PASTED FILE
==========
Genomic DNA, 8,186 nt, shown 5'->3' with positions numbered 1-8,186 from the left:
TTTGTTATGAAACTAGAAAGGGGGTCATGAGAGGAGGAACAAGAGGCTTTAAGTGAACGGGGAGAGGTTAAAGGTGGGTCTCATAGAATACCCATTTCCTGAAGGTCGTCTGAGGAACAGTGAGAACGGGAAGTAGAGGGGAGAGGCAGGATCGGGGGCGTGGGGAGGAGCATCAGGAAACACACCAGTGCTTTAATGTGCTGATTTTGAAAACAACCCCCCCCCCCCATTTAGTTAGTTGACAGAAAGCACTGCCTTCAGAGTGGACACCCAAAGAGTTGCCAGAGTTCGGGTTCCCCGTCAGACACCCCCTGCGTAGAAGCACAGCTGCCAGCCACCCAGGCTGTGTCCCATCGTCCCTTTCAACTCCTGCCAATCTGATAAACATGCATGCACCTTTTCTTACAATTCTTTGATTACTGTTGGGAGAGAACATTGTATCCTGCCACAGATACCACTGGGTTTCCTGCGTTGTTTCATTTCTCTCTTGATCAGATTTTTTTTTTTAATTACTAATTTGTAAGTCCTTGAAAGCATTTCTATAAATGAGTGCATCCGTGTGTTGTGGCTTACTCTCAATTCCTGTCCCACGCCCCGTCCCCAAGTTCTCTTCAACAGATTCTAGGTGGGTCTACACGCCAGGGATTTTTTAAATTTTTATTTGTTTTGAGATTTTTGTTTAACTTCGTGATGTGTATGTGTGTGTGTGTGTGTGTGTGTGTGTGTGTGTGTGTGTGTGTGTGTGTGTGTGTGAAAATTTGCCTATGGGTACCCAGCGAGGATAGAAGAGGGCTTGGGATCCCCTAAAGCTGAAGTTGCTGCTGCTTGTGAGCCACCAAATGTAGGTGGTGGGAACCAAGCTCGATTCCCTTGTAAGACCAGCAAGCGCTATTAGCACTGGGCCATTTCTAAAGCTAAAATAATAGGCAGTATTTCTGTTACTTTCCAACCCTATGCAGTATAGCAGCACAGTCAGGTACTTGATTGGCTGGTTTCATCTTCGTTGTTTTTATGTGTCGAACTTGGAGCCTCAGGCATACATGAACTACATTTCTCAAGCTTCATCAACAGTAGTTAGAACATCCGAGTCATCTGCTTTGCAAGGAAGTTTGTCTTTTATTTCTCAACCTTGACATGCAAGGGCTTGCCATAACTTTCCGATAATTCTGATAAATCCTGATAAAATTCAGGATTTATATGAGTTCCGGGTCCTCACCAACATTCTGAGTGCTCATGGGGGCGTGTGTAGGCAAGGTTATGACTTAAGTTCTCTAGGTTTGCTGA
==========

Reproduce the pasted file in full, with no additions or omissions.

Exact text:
Genomic DNA, 8,186 nt, shown 5'->3' with positions numbered 1-8,186 from the left:
TTTGTTATGAAACTAGAAAGGGGGTCATGAGAGGAGGAACAAGAGGCTTTAAGTGAACGGGGAGAGGTTAAAGGTGGGTCTCATAGAATACCCATTTCCTGAAGGTCGTCTGAGGAACAGTGAGAACGGGAAGTAGAGGGGAGAGGCAGGATCGGGGGCGTGGGGAGGAGCATCAGGAAACACACCAGTGCTTTAATGTGCTGATTTTGAAAACAACCCCCCCCCCCCATTTAGTTAGTTGACAGAAAGCACTGCCTTCAGAGTGGACACCCAAAGAGTTGCCAGAGTTCGGGTTCCCCGTCAGACACCCCCTGCGTAGAAGCACAGCTGCCAGCCACCCAGGCTGTGTCCCATCGTCCCTTTCAACTCCTGCCAATCTGATAAACATGCATGCACCTTTTCTTACAATTCTTTGATTACTGTTGGGAGAGAACATTGTATCCTGCCACAGATACCACTGGGTTTCCTGCGTTGTTTCATTTCTCTCTTGATCAGATTTTTTTTTTTAATTACTAATTTGTAAGTCCTTGAAAGCATTTCTATAAATGAGTGCATCCGTGTGTTGTGGCTTACTCTCAATTCCTGTCCCACGCCCCGTCCCCAAGTTCTCTTCAACAGATTCTAGGTGGGTCTACACGCCAGGGATTTTTTAAATTTTTATTTGTTTTGAGATTTTTGTTTAACTTCGTGATGTGTATGTGTGTGTGTGTGTGTGTGTGTGTGTGTGTGTGTGTGTGTGTGTGTGTGTGTGTGAAAATTTGCCTATGGGTACCCAGCGAGGATAGAAGAGGGCTTGGGATCCCCTAAAGCTGAAGTTGCTGCTGCTTGTGAGCCACCAAATGTAGGTGGTGGGAACCAAGCTCGATTCCCTTGTAAGACCAGCAAGCGCTATTAGCACTGGGCCATTTCTAAAGCTAAAATAATAGGCAGTATTTCTGTTACTTTCCAACCCTATGCAGTATAGCAGCACAGTCAGGTACTTGATTGGCTGGTTTCATCTTCGTTGTTTTTATGTGTCGAACTTGGAGCCTCAGGCATACATGAACTACATTTCTCAAGCTTCATCAACAGTAGTTAGAACATCCGAGTCATCTGCTTTGCAAGGAAGTTTGTCTTTTATTTCTCAACCTTGACATGCAAGGGCTTGCCATAACTTTCCGATAATTCTGATAAATCCTGATAAAATTCAGGATTTATATGAGTTCCGGGTCCTCACCAACATTCTGAGTGCTCATGGGGGCGTGTGTAGGCAAGGTTATGACTTAAGTTCTCTAGGTTTGCTGA